The Africa Workshop features published papers and works in progress.
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Ethnic Minorities and the Land Conflicts in South–Western Nigeria
One of the most neglected aspects of the national question discourse in Nigeria is on the role of land as a site and source of conflicts, especially given the increasing demand for its redistribution and reform in the periods before and after the implementation of the structural adjustment programme. This study discusses land as a crucial aspect of the national question discourse in Nigeria. It examines the question of how colonialism––through its policies and programmes as well as the administrative structures and political systems put in place by the colonial state––introduced new complications and dimensions to the land question, mainly through the creation and development of contradictions in colonial and postcolonial Nigeria. Drawing on data generated from focus group discussions and oral interviews carried out across the locations with pronounced incidences of land–based conflicts in the six states across South–Western Nigeria, it examines the impact of economic considerations in the ethnically–motivated conflicts in Nigeria over land from 1999 to 2015. It establishes the contradictions and injustices characterizing the articulation of the citizenship question vis–a–vis various ethnic majorities and minorities as well as historically dominant minorities, especially indigenes and settlers in Nigerian history and politics; and how these generate violent ethnic protests and other divisive consequences. Tapping into migration and other issues underlying intergroup polarization, it discusses the conflicts between Hausa–Fulani pastoralists and indigenous Yoruba farmers in South–Western Nigeria as an illustration of the contradictions underpinning citizenship and the prevailing frameworks of land ownership in Africa.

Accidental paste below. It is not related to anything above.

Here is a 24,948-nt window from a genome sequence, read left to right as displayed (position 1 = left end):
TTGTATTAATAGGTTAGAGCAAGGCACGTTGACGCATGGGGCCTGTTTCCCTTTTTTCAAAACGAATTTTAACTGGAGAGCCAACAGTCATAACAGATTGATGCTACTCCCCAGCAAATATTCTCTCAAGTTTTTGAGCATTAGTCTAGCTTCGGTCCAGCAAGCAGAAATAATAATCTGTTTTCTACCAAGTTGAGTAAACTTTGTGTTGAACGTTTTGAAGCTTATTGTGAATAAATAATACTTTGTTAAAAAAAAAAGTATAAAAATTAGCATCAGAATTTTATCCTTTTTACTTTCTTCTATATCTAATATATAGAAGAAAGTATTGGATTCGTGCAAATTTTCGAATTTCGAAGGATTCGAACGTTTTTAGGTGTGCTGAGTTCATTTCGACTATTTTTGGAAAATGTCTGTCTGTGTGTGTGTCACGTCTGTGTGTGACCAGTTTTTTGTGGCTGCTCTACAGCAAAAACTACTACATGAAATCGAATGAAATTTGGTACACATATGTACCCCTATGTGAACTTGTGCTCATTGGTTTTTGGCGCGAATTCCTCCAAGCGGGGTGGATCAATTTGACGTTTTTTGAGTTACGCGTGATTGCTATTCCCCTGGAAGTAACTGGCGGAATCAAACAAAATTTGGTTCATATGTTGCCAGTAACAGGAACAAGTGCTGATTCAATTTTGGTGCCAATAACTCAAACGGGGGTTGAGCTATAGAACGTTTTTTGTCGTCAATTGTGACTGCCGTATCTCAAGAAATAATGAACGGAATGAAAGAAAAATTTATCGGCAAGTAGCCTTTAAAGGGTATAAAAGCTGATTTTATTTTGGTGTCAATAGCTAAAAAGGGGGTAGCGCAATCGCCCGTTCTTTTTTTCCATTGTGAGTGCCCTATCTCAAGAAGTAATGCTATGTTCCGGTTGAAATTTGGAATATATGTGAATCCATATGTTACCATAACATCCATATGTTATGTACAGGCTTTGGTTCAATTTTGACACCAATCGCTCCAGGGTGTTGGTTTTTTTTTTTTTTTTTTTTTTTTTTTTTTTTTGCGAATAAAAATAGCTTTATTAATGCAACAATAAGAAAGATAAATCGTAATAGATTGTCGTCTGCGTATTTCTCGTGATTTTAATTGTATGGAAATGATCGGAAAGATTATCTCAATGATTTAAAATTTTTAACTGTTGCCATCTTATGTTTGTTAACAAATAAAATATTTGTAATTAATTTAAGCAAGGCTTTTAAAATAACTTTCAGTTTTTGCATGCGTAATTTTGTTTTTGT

Keywords: Citizenship, ethnic conflict, land, minorities, Nigeria, South–Western Nigeria, the national question.
JEREMIAH O. AROWOSEGBE is a Fellow of the African Peacebuilding Network of the Social Science Research Council (SSRC) at the Institute of African Studies, Columbia University, New York, United States of America. He teaches Political Science at the University of Ibadan, Ibadan, Nigeria. He earned a Doctorate in Political Science from the University of Ibadan, Ibadan, Nigeria. Previously, he has held fellowship and teaching positions at the University of Cape Town, Cape Town, South Africa; the African Studies Centre, Leiden, the Netherlands; the Centre for Studies in Social Sciences, Calcutta, India and the Nordic Africa Institute, Uppsala, Sweden. His research specializations include African development, African intellectual history and African studies. His teaching interests include African political thought, political philosophy and political theory. His recent publications include an edited special section of Social Dynamics: A Journal of African Studies 40(2) 2014 on African Studies and Knowledge Production in the Universities in Postcolonial Africa as well as a book titled, Claude E. Ake: The Making of an Organic Intellectual. Pretoria: UNISA Press. 2016.